I had some fruitful conversations with colleagues at the UN this week and learned about an interesting initiative called the MDG Monitor. The platform is being developed in collaboration with the Parsons Institute for Information Mapping (PIIM).
The purpose of the MDG Monitor is to provide a dynamic and interactive mapping platform to visualize complex data and systems relevant to the Millennium Development Goals (MDGs). The team is particularly interested in having the MDG Monitor facilitate the visualization of linkages, connections and relationships between the MDGs and underlying indicators: “We want to understand how complex systems work.”
The MDG Monitor is thus designed to be a “one-stop-shop for information on progress towards the MDGs, globally and at the country level.” The platform is for “policymakers, development practitioners, journalists, students and others interested in learning about the Goals and tracking progress toward them.”
The platform is under development but I saw a series of compelling mock-ups and very much look forward to testing the user-interface when the tool becomes public. I was particularly pleased to learn about the team’s interest in visualizing both “high frequency” and “low frequency” data. The former being rapidly changing data versus the latter slow change data.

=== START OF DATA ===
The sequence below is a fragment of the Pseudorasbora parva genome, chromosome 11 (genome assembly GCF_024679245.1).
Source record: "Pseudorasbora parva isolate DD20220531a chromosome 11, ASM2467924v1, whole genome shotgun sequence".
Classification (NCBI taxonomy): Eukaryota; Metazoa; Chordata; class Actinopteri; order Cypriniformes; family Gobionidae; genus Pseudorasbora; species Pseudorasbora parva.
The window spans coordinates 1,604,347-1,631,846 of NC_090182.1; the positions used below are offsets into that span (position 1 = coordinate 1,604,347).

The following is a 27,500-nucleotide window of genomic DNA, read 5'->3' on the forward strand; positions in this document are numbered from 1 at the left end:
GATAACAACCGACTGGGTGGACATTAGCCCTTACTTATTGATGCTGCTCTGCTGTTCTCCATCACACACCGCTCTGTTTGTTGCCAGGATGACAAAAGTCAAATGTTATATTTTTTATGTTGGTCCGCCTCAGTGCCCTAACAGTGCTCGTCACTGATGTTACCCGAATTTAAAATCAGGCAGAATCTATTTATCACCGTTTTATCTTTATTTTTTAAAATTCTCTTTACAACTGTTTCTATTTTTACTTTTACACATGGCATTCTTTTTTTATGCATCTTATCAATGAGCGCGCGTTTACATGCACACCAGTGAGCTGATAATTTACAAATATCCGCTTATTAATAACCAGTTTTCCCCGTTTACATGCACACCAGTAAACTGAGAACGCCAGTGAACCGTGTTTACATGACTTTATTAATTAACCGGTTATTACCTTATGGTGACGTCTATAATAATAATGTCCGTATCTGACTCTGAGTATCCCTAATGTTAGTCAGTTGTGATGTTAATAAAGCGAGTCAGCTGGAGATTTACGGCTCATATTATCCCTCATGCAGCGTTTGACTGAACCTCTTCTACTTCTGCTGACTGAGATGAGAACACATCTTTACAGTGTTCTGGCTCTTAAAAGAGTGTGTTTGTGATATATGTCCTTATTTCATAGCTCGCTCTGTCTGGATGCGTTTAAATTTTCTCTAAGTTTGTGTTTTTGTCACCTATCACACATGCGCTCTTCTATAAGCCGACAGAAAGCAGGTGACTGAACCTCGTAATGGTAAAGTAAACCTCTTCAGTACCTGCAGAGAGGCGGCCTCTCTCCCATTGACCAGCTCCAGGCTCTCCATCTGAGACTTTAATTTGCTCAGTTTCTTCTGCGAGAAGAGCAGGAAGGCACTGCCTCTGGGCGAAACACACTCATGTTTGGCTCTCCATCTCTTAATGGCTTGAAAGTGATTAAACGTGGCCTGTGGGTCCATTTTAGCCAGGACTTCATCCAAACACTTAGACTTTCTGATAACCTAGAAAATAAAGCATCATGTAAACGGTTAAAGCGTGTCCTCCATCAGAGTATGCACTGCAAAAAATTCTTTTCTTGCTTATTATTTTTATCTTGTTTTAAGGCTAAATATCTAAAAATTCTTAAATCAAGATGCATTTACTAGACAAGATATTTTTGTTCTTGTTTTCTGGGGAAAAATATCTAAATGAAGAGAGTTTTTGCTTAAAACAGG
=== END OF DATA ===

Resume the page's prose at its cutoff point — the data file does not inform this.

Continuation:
In addition, the platform will allow users to drill down below the country admin level and overlay multiple layers. As one colleague mentioned, “We want to provide policy makers with the equivalent of a magnifying glass.”
Perhaps most impressive but challenging is the team’s interest in combining spatial analysis with social networking analysis (SNA). For example, visualizing data or projects based on their geographic relationships but also on their functional relationships. I worked on a similar project at the Santa Fe Institute (SFI) back in 2006, when colleagues and I developed an Agent Based Model (ABM) to simulate internal displacement of ethnic groups following a crisis.
Agent Based Model of Crisis Displacement
As the screenshot above depicts, we were interested in understanding how groups would move based on their geographical and ethnic or social ties. In any case, if the MDG Monitor team can combine the two types of dynamic maps, this will certainly be a notable advance in the field of crisis mapping.